A group of researchers from Griffith University in Australia, together with the American research center City of Hope, developed a type of nucleoside antiviral to treat Covid-19. The tests were carried out with mice and the treatment reduced the viral load in the animals' lungs by 99,9%.

The study used the tech called siRNA, also known as small interference RNA, with a focus on attacking the virus genome directly and thus preventing its replication.

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Through a video, researcher Nigel McMillan, professor and director of the Griffith University Infectious Diseases and Immunology Program, explained that the technology works with small pieces of RNA that can bind to the genome of the virus and makes the genome "no longer work" and the cells destroy it.

“RNA drugs need to be delivered in something called nanoparticles. Then we inject it into the bloodstream and the nanoparticles go into the lungs and fuse into the cells, delivering the RNA. RNA searches for the virus and destroys its genome, so the virus can no longer replicate, ”said the researcher.

He clarified that the process is “incredibly specific” for the virus, so normal cells do not suffer side effects: “Treatment with virus-specific siRNA reduces the viral load by 99,9%. These stealthy nanoparticles can be delivered to a wide range of lung cells and silence viral genes. ”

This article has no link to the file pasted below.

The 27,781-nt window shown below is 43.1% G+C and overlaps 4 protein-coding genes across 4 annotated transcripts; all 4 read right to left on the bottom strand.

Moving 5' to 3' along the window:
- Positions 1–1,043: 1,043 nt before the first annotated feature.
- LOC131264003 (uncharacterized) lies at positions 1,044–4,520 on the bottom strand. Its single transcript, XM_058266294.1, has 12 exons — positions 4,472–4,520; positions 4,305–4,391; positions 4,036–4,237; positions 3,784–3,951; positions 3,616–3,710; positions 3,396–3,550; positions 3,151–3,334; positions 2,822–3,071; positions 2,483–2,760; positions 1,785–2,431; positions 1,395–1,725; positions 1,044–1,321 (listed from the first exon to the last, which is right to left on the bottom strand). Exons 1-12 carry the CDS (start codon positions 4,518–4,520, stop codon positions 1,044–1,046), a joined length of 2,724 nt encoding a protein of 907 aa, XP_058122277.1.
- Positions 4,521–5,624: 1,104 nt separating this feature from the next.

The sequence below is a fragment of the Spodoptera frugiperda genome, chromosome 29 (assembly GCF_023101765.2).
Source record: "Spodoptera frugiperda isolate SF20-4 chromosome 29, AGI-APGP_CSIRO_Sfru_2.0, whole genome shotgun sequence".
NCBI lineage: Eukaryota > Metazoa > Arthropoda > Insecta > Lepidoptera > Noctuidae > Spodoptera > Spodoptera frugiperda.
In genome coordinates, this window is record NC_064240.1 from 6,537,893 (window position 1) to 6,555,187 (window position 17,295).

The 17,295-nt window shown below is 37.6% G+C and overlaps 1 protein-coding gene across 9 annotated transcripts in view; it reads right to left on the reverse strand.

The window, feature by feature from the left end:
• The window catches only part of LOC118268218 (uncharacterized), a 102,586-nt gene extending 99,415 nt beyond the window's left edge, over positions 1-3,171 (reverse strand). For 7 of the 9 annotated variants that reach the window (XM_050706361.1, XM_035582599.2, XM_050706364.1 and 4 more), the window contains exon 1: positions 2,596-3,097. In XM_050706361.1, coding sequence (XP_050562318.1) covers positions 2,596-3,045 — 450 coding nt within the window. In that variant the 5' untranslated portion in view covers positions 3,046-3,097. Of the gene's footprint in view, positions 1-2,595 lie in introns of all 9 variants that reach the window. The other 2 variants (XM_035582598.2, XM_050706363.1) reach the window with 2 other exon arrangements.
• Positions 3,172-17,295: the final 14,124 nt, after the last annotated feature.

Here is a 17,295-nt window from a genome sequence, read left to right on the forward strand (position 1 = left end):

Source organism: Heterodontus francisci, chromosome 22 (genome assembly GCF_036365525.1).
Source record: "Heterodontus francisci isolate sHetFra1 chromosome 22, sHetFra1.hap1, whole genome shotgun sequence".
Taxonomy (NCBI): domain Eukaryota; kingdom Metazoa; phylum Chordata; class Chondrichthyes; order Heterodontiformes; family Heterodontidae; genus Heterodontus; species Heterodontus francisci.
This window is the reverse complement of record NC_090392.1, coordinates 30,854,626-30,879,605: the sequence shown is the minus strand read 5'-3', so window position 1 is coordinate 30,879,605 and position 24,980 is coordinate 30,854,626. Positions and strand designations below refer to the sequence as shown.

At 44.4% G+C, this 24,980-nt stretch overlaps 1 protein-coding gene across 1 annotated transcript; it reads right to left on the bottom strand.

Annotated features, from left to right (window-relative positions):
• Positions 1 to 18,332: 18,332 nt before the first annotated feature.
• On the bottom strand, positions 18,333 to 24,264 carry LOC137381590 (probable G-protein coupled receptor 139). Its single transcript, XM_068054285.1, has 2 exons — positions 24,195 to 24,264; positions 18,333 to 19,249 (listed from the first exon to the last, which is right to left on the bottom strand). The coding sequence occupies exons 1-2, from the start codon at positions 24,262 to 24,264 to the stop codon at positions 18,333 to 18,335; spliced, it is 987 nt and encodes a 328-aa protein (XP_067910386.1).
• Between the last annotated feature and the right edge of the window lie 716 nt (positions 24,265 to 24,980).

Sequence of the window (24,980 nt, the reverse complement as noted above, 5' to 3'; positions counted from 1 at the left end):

According to McMillan, the use of therapy in mice infected with the Covid-19 virus significantly increased the animals' survival.

The research concluded that the results indicate that siRNA nanoparticle formulations can be developed as a therapy to treat human patients with Covid-19 and would work against other types of coronavirus.

"Like the original SARS virus (SARS-CoV-1), as well as SARS-CoV-2 and any new variants that may arise in the future," said Kevin Morris, a researcher at City of Hope and Griffith University.

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In addition, scientists say the production of nanoparticles is "relatively economical". However, therapy still needs to go through more testing steps before it is actually evaluated by health regulators.

Source: The Globe

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